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Target date fund vs individual index fund allocation

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  • Target date fund vs individual index fund allocation

    I am trying to invest around 100K for retirement/ children's college tuition, and then annually around 60K.  I am 37 and hoping to work 25-30 more years. I have a 403/457 employer match retirement fund through TIAA which would be converted to Vanguard 2045 target date fund later this year(due to the institutional policy).

    I am considering another Vanguard 2045 target date fund for my taxable account which has a low expense ratio. I am not seeing much difference in the expense ratio compared to other Vanguard index funds. The asset allocation will be 90% stocks and 10% bonds at the present time. But, my concern is that I  already have a fund through Vanguard(mostly tax deferred from my employer) and if I should try some other index funds with different allocation. But, I am not aware of any other where the expense ratio would be that low.

    I want to have some suggestions and advice:

    1. Is it advisable to have both funds through Vanguard? If not, what would some other alternatives? (I checked Fidelity and TIAA, and they have higher expense ratio for target date funds compared to Vanguard)

    2. If I buy individual stocks and bonds, it seems like it is recommended to have slightly more bonds(30-40% according to my age) than what is assigned to the target date fund. Should I avoid target date fund due to this allocation?

  • #2
    Da Sound Machine -- DSM DSM DSM

     

    Target dates are easy set and forget funds if you don't mind the set distributions, shifting over time, and fees.

    It's hard to replicate lower fees than large institutional discounts like yours (or TSP in our case).     If you're good with it.  then stick with it -- really depends on your comfort level of the mixes.   If you want higher mixes for longer, choose a later retirement date 2055+.

    Mindful, this is different than 529 since you mentioned college fund in your statement too.  None of this stuff is for the kiddos brain fund.

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    • #3
      You don't want a TDF in taxable due to the tax drag of non-municipal bonds, for one.

      Investing for education and for retirement are different things with different time horizons. Money you won't need for 30 years is different than money you'll need in 5 or 10. Consider using a 529 for educational savings.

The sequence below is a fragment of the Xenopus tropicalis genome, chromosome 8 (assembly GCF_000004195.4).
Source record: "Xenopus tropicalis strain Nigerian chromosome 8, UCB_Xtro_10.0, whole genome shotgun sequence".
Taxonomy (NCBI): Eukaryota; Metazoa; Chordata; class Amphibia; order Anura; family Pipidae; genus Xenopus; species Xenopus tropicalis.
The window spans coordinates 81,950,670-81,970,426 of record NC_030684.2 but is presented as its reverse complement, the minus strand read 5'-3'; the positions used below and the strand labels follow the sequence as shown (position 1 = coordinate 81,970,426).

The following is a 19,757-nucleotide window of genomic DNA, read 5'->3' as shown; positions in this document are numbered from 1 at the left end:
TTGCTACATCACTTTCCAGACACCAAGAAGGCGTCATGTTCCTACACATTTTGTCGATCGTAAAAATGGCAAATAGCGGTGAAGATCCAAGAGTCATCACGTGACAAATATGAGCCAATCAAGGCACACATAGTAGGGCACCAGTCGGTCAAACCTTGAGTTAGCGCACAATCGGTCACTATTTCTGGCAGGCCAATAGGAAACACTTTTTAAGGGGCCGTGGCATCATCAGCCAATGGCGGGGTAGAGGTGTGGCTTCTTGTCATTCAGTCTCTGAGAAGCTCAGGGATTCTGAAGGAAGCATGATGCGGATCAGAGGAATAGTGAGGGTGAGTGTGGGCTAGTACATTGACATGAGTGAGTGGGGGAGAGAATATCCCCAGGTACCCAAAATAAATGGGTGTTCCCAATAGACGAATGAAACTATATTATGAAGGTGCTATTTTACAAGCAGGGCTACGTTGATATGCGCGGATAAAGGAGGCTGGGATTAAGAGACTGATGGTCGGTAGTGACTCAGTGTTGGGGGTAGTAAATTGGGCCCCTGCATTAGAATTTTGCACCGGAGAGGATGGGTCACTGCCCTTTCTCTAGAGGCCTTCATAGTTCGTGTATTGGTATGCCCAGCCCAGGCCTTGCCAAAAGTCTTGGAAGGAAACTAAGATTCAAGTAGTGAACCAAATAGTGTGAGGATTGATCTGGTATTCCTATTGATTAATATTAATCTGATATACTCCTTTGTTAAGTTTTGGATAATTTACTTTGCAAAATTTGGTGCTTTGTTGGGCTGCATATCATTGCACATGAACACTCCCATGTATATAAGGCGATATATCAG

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      • #4
        Thank you.

        I have a 529. I can save more there, but not sure how much I would need in 11 years when my daughter is college-ready.  I want to use this taxable account as a flexible source for that.

        TDF has only 10% bonds (much lower than other recommended allocation of around 30%). I know the bonds are not good for taxable accounts, but I am not sure if I should stick to 100% equities.

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        • #5


          TDF has only 10% bonds (much lower than other recommended allocation of around 30%). I know the bonds are not good for taxable accounts, but I am not sure if I should stick to 100% equities
          Click to expand...


          What are you holding in your tax-sheltered accounts (403B etc)?

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          • #6
            It was TIAA 2045, but will be Vanguard 2045 target date fund later this year. It has 90/10 stocks/bonds.

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            • #7
              @Crixus: Thank you. I thought around my retirement age stocks and bonds would be 50/50. Isn't that a balanced allocation at retirement?

               

              Do you have any advise about other alternatives?

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              • #8




                @crixus: Thank you. I thought around my retirement age stocks and bonds would be 50/50. Isn’t that a balanced allocation at retirement?

                 

                Do you have any advise about other alternatives?
                Click to expand...


                That all depends on the rate/economic environment of the times. That would be a poor one currently unless the principal was so large it didnt matter. 75/25 was the lowest equity allocation recommended by the trinity study and I think thats a good start.

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                • #9
                  Sorry to hijack the thread, but what's a good breakdown in vanguard funds for 30 year old ?

                  I'd like something low maintenance covering the major asset classes.

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                  • #10
                    @Zaphod : 50/50 allocation I mentioned is at the time of retirement. It starts at 90/10.

                     

                     

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